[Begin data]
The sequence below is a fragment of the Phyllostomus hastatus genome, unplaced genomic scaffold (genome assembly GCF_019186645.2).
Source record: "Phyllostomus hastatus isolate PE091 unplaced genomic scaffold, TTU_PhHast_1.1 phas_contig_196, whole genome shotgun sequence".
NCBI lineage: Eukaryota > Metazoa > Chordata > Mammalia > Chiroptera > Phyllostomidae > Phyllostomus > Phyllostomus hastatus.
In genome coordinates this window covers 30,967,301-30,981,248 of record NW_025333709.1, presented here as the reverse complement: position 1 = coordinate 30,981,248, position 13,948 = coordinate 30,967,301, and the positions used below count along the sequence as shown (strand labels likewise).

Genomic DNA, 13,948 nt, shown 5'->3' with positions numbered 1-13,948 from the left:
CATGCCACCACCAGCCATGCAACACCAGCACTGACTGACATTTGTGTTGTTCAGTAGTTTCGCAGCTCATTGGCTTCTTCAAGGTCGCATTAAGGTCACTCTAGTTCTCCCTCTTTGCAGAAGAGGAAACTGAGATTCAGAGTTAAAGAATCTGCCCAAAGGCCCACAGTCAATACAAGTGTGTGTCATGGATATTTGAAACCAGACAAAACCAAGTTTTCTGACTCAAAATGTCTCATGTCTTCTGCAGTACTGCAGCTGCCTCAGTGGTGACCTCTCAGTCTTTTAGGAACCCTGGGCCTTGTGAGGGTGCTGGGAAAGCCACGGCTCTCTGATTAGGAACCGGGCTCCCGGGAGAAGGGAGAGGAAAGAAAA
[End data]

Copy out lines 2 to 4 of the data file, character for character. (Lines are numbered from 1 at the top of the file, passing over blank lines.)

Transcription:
Source record: "Phyllostomus hastatus isolate PE091 unplaced genomic scaffold, TTU_PhHast_1.1 phas_contig_196, whole genome shotgun sequence".
NCBI lineage: Eukaryota > Metazoa > Chordata > Mammalia > Chiroptera > Phyllostomidae > Phyllostomus > Phyllostomus hastatus.
In genome coordinates this window covers 30,967,301-30,981,248 of record NW_025333709.1, presented here as the reverse complement: position 1 = coordinate 30,981,248, position 13,948 = coordinate 30,967,301, and the positions used below count along the sequence as shown (strand labels likewise).